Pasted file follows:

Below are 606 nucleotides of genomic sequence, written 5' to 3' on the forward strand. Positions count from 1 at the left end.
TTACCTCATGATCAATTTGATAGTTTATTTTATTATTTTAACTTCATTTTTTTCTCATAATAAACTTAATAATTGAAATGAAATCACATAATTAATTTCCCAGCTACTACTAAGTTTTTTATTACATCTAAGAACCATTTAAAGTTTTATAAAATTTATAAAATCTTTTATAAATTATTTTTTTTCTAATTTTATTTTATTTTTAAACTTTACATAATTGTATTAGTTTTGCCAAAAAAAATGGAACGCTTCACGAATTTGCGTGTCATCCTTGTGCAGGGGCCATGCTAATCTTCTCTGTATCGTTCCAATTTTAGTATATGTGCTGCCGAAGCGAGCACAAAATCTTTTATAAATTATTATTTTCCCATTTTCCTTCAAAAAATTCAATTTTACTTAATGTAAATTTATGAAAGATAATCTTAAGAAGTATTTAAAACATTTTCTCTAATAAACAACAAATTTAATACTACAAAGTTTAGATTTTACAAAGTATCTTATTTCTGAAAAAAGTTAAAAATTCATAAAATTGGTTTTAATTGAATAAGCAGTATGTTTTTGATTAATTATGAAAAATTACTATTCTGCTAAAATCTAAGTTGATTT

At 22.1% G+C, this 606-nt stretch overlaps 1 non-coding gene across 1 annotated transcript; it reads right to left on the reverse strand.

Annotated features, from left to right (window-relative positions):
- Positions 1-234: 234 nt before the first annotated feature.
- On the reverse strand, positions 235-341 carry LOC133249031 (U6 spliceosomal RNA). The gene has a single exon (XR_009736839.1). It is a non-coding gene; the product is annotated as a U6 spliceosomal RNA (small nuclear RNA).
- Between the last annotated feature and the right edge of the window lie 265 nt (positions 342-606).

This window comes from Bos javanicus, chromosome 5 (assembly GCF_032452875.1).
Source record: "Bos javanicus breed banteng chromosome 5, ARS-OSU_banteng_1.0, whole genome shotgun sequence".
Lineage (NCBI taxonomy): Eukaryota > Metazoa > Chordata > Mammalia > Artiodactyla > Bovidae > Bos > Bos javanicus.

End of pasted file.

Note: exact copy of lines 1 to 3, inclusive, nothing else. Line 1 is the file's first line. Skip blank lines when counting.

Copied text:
Below are 606 nucleotides of genomic sequence, written 5' to 3' on the forward strand. Positions count from 1 at the left end.
TTACCTCATGATCAATTTGATAGTTTATTTTATTATTTTAACTTCATTTTTTTCTCATAATAAACTTAATAATTGAAATGAAATCACATAATTAATTTCCCAGCTACTACTAAGTTTTTTATTACATCTAAGAACCATTTAAAGTTTTATAAAATTTATAAAATCTTTTATAAATTATTTTTTTTCTAATTTTATTTTATTTTTAAACTTTACATAATTGTATTAGTTTTGCCAAAAAAAATGGAACGCTTCACGAATTTGCGTGTCATCCTTGTGCAGGGGCCATGCTAATCTTCTCTGTATCGTTCCAATTTTAGTATATGTGCTGCCGAAGCGAGCACAAAATCTTTTATAAATTATTATTTTCCCATTTTCCTTCAAAAAATTCAATTTTACTTAATGTAAATTTATGAAAGATAATCTTAAGAAGTATTTAAAACATTTTCTCTAATAAACAACAAATTTAATACTACAAAGTTTAGATTTTACAAAGTATCTTATTTCTGAAAAAAGTTAAAAATTCATAAAATTGGTTTTAATTGAATAAGCAGTATGTTTTTGATTAATTATGAAAAATTACTATTCTGCTAAAATCTAAGTTGATTT

At 22.1% G+C, this 606-nt stretch overlaps 1 non-coding gene across 1 annotated transcript; it reads right to left on the reverse strand.